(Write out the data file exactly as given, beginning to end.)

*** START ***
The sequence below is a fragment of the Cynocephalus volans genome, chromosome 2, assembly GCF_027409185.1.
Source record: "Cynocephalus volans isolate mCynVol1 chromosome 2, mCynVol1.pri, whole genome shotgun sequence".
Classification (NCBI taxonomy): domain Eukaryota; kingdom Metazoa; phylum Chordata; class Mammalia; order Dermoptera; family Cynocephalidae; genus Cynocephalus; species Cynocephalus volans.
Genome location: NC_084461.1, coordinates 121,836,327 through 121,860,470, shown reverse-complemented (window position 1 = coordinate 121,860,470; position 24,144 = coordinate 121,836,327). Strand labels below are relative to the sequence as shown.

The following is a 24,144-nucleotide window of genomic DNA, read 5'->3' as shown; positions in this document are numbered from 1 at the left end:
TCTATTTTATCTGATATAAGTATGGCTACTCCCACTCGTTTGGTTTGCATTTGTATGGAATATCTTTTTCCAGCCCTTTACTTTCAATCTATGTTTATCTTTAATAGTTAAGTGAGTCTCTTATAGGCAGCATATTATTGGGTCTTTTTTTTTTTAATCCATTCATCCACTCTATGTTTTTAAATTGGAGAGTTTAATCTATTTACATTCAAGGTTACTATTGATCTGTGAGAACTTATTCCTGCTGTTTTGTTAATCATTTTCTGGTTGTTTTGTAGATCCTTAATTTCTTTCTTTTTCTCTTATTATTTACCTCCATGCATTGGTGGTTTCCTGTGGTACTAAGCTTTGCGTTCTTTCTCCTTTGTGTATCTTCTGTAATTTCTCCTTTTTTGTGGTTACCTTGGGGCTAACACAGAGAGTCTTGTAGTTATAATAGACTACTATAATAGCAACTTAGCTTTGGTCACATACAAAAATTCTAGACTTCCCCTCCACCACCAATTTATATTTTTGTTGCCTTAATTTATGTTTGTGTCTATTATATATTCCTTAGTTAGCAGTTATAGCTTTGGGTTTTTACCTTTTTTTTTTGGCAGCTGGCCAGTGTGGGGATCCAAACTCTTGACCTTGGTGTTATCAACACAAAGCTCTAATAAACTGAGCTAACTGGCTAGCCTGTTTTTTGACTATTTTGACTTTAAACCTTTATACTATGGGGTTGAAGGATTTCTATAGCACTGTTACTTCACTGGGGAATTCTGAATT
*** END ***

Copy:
The sequence below is a fragment of the Cynocephalus volans genome, chromosome 2, assembly GCF_027409185.1.
Source record: "Cynocephalus volans isolate mCynVol1 chromosome 2, mCynVol1.pri, whole genome shotgun sequence".
Classification (NCBI taxonomy): domain Eukaryota; kingdom Metazoa; phylum Chordata; class Mammalia; order Dermoptera; family Cynocephalidae; genus Cynocephalus; species Cynocephalus volans.
Genome location: NC_084461.1, coordinates 121,836,327 through 121,860,470, shown reverse-complemented (window position 1 = coordinate 121,860,470; position 24,144 = coordinate 121,836,327). Strand labels below are relative to the sequence as shown.

The following is a 24,144-nucleotide window of genomic DNA, read 5'->3' as shown; positions in this document are numbered from 1 at the left end:
TCTATTTTATCTGATATAAGTATGGCTACTCCCACTCGTTTGGTTTGCATTTGTATGGAATATCTTTTTCCAGCCCTTTACTTTCAATCTATGTTTATCTTTAATAGTTAAGTGAGTCTCTTATAGGCAGCATATTATTGGGTCTTTTTTTTTTTAATCCATTCATCCACTCTATGTTTTTAAATTGGAGAGTTTAATCTATTTACATTCAAGGTTACTATTGATCTGTGAGAACTTATTCCTGCTGTTTTGTTAATCATTTTCTGGTTGTTTTGTAGATCCTTAATTTCTTTCTTTTTCTCTTATTATTTACCTCCATGCATTGGTGGTTTCCTGTGGTACTAAGCTTTGCGTTCTTTCTCCTTTGTGTATCTTCTGTAATTTCTCCTTTTTTGTGGTTACCTTGGGGCTAACACAGAGAGTCTTGTAGTTATAATAGACTACTATAATAGCAACTTAGCTTTGGTCACATACAAAAATTCTAGACTTCCCCTCCACCACCAATTTATATTTTTGTTGCCTTAATTTATGTTTGTGTCTATTATATATTCCTTAGTTAGCAGTTATAGCTTTGGGTTTTTACCTTTTTTTTTTGGCAGCTGGCCAGTGTGGGGATCCAAACTCTTGACCTTGGTGTTATCAACACAAAGCTCTAATAAACTGAGCTAACTGGCTAGCCTGTTTTTTGACTATTTTGACTTTAAACCTTTATACTATGGGGTTGAAGGATTTCTATAGCACTGTTACTTCACTGGGGAATTCTGAATT